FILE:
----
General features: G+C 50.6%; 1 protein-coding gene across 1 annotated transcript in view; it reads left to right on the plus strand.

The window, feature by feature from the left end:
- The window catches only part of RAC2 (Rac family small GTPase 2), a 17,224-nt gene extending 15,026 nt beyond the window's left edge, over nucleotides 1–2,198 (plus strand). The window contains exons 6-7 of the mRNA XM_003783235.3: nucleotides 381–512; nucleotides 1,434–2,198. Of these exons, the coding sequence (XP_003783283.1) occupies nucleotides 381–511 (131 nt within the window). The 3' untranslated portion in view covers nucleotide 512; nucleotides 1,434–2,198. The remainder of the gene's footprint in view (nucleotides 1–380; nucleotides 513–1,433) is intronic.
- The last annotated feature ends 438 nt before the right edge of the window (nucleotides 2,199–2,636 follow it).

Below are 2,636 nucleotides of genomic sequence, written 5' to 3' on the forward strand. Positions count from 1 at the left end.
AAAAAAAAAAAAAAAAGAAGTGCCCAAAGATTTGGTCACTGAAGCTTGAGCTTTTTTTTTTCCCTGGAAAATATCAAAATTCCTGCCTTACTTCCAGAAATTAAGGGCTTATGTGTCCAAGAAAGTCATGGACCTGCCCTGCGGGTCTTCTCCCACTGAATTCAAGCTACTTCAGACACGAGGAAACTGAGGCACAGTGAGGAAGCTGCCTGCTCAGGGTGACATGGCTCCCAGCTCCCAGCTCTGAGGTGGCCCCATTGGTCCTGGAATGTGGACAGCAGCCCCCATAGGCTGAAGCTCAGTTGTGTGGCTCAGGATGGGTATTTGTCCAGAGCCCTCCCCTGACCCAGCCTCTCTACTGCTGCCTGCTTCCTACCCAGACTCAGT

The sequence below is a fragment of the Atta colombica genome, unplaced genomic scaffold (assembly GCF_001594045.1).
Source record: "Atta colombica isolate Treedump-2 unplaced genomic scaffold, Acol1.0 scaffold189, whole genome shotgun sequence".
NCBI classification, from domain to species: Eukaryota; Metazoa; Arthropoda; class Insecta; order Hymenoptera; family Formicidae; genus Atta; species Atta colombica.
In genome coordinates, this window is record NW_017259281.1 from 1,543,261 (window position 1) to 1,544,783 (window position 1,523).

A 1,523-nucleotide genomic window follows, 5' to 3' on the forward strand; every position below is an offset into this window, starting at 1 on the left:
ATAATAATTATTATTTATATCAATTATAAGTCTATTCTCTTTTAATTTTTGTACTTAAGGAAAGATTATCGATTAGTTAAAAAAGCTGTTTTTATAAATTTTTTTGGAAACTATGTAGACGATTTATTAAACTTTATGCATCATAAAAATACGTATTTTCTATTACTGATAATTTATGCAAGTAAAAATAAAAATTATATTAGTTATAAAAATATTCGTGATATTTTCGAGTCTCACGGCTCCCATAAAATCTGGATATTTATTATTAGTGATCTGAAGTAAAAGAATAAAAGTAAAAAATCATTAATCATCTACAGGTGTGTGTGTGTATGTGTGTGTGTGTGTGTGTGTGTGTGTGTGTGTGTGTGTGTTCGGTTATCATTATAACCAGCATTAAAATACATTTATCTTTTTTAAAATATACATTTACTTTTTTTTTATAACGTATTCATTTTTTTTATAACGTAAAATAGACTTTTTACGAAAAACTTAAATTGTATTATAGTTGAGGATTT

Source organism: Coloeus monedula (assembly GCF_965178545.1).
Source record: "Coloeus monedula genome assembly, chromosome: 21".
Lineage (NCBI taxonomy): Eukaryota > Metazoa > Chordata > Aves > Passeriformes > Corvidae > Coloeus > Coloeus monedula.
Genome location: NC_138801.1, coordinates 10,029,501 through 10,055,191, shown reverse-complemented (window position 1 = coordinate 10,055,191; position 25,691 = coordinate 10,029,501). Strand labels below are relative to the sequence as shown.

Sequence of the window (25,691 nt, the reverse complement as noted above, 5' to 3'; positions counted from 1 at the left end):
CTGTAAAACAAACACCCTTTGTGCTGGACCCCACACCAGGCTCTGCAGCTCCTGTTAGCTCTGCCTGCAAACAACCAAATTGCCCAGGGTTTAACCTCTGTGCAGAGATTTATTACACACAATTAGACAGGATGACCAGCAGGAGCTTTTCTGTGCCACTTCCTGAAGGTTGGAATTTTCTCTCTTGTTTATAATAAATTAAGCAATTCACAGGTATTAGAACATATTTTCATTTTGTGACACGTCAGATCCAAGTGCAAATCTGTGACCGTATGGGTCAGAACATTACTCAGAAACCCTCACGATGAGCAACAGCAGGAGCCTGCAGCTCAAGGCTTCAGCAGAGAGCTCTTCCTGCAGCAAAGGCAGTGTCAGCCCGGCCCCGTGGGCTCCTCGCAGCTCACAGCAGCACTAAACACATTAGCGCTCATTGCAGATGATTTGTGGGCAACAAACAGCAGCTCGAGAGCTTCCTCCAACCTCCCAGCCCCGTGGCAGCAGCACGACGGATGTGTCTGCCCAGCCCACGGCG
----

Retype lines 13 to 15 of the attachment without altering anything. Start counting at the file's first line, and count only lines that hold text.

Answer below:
Source organism: Coloeus monedula (assembly GCF_965178545.1).
Source record: "Coloeus monedula genome assembly, chromosome: 21".
Lineage (NCBI taxonomy): Eukaryota > Metazoa > Chordata > Aves > Passeriformes > Corvidae > Coloeus > Coloeus monedula.